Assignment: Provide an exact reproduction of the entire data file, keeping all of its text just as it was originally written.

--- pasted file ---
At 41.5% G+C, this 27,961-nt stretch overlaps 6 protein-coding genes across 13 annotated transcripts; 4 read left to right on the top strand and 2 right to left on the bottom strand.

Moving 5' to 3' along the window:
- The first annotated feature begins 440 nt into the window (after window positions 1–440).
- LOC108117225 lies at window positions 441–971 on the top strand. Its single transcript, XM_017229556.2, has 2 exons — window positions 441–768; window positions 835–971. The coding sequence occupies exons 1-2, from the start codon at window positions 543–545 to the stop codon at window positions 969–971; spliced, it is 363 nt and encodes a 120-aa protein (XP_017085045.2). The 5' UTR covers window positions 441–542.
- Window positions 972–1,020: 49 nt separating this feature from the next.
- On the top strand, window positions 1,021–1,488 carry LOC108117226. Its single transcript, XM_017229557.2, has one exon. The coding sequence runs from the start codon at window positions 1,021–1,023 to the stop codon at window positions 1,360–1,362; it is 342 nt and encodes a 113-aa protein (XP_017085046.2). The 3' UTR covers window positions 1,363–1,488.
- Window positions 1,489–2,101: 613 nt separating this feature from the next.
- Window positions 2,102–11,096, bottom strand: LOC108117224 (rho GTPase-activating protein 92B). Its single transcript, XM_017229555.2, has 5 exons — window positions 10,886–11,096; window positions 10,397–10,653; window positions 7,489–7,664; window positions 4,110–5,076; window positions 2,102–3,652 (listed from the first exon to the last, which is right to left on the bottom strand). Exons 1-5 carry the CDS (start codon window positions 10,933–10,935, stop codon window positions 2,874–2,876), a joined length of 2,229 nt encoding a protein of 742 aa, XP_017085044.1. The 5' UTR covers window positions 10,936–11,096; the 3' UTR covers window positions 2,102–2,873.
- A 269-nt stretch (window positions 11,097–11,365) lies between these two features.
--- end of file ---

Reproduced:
At 41.5% G+C, this 27,961-nt stretch overlaps 6 protein-coding genes across 13 annotated transcripts; 4 read left to right on the top strand and 2 right to left on the bottom strand.

Moving 5' to 3' along the window:
- The first annotated feature begins 440 nt into the window (after window positions 1–440).
- LOC108117225 lies at window positions 441–971 on the top strand. Its single transcript, XM_017229556.2, has 2 exons — window positions 441–768; window positions 835–971. The coding sequence occupies exons 1-2, from the start codon at window positions 543–545 to the stop codon at window positions 969–971; spliced, it is 363 nt and encodes a 120-aa protein (XP_017085045.2). The 5' UTR covers window positions 441–542.
- Window positions 972–1,020: 49 nt separating this feature from the next.
- On the top strand, window positions 1,021–1,488 carry LOC108117226. Its single transcript, XM_017229557.2, has one exon. The coding sequence runs from the start codon at window positions 1,021–1,023 to the stop codon at window positions 1,360–1,362; it is 342 nt and encodes a 113-aa protein (XP_017085046.2). The 3' UTR covers window positions 1,363–1,488.
- Window positions 1,489–2,101: 613 nt separating this feature from the next.
- Window positions 2,102–11,096, bottom strand: LOC108117224 (rho GTPase-activating protein 92B). Its single transcript, XM_017229555.2, has 5 exons — window positions 10,886–11,096; window positions 10,397–10,653; window positions 7,489–7,664; window positions 4,110–5,076; window positions 2,102–3,652 (listed from the first exon to the last, which is right to left on the bottom strand). Exons 1-5 carry the CDS (start codon window positions 10,933–10,935, stop codon window positions 2,874–2,876), a joined length of 2,229 nt encoding a protein of 742 aa, XP_017085044.1. The 5' UTR covers window positions 10,936–11,096; the 3' UTR covers window positions 2,102–2,873.
- A 269-nt stretch (window positions 11,097–11,365) lies between these two features.